Saudi-backed art festival in NYC blackballed over Khashoggi
Two institutions involved in the Arab Art and Education Initiative, the Middle East Institute (MEI) and Columbia University, told The New Arab they had misgivings about being connected to a Riyadh-backed scheme.
The concerns come amid growing global anger over the disappearance of Khashoggi, a prominent critic of Saudi Crown Prince Mohammed bin Salman, who vanished after entering the Saudi consulate in Istanbul two weeks ago.
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Gerald Feierstein, a policy chief at MEI, told The New Arab of the "shock and outrage" that he and his colleagues felt over the crisis and that they were "pulling out" of the festival in New York because it was connected to Riyadh.
"The institute believes strongly in the importance and sanctity of free speech and diversity of opinion," Feierstein, a former US ambassador to Yemen, said. His MEI board colleagues wanted a full, transparent probe into the incident, he added.
Avinoam Shalem, a professor who was set to host one of the festival's events at Columbia University, also expressed concerns about cooperating with organisers after what he called "the horrible case in Istanbul".
Shalem was set to host a talk with Ahmed Mater at the university on October 22. Mater, a Saudi doctor-turned-artist, is also director of Misk Art Institute, which bin Salman established last year to promote Arab art.
"I hope that it will happen, who knows? I'm thinking they might cancel it in the very last moment, if things go wrong. I'm thinking he won't get permission to leave the country," Shalem told The New Arab.
Should the event go ahead, Shalem said he would raise Khashoggi and Mater's links with the Saudi government at the start of the talk.
"We cannot just not address it, there is no way," Shalem added.
Speaking on condition that his name was not used, a Columbia University spokesman said the talk, about the redevelopment of Makkah, was "by no means contingent upon a funding stream or indicative of any relationship" with Riyadh.
Boon Hui Tan, a cultural director at the Asia Society Museum, which was set to host a panel discussion for the festival on October 16, said her organisation "did not receive any funding from the Saudi government for this event".
The Arab Art and Education Initiative is a year-long series of shows, talks and screenings of Arab art that started this month, involving the Museum of Modern Art, the Guggenheim Museum and other top galleries.
It was initially run by bin Salman's Misk Art Institute, but is currently led by Edge of Arabia, an art group that is funded by oil giant Saudi Aramco and others and was co-founded by Mater and British artist Stephen Stapleton.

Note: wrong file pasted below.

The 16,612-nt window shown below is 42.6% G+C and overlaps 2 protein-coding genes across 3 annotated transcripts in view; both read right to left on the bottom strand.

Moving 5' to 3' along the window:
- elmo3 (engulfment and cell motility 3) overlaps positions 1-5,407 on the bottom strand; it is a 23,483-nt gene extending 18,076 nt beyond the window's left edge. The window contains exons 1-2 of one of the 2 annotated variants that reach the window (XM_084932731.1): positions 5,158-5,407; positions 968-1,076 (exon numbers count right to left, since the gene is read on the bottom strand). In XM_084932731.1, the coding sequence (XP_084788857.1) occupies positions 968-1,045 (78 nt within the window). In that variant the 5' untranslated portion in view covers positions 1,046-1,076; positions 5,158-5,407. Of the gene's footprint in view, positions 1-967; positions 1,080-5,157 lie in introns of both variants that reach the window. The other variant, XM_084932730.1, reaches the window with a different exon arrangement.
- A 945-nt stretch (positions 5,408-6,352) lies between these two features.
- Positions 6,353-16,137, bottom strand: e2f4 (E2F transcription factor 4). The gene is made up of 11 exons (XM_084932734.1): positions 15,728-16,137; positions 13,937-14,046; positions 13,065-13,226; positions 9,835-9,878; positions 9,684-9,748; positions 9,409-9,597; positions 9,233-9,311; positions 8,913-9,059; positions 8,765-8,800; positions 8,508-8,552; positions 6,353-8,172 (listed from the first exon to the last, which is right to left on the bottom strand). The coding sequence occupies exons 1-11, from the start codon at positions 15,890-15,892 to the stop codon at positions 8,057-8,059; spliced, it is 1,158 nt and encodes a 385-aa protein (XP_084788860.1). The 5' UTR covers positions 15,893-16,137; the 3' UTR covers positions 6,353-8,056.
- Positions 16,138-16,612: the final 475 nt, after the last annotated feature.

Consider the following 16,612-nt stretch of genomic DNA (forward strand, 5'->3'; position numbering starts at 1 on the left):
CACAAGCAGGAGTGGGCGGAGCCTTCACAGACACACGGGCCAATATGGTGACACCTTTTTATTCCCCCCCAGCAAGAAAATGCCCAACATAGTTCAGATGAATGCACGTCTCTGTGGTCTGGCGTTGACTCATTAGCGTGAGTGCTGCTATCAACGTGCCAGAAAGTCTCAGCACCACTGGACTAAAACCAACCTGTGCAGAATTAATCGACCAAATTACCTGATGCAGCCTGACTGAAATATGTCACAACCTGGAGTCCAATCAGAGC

"We believe it is now more important than ever to present these kinds of open and free cross-cultural platforms between the Arab world and US; allowing artists to present work, explore complex and often challenging subject matter with diverse communities across the city," Stapleton said via email to The New Arab.
The festival opens amid growing scrutiny on Riyadh over the disappearance of Khashoggi and a crackdown on Saudis who criticise bin Salman as he rolls out his ambitious Vision 2030 "reform agenda".
Similar concerns have been displayed over the Future Investment Initiative conference, an elite Saudi finance meet in Riyadh this month that is being boycotted by media firms and business chiefs over Khashoggi's disappearance.
Khashoggi, a former newspaper editor and prominent critic of bin Salman's war in Yemen and other policies, was last seen entering the Saudi consulate in Istanbul to get documents for his planned marriage.
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Bin Salman has received international praise and support for weaning the Saudi economy off dependence on oil profits, finding jobs for Saudi youth and loosening ultra-strict rules that banned cinemas and women drivers.
But he has also clamped down on intellectual freedoms with a wave of arrests of academics, women driving activists, writers and clerics, as Riyadh asserts itself regionally against perceived Iranian expansionism in Yemen, Syria and Lebanon.
This has coupled with efforts to burnish Saudi's image overseas. In the US, Riyadh has spent millions of dollars on Washington lobbying and public relations firms, as well as think-tanks.
James Reinl is a journalist, editor and current affairs analyst. He has reported from more than 30 countries and won awards for covering wars in Sri Lanka, Congo and Somalia, Haiti's earthquake and human rights abuses in Iran.
Follow him on Twitter: @jamesreinl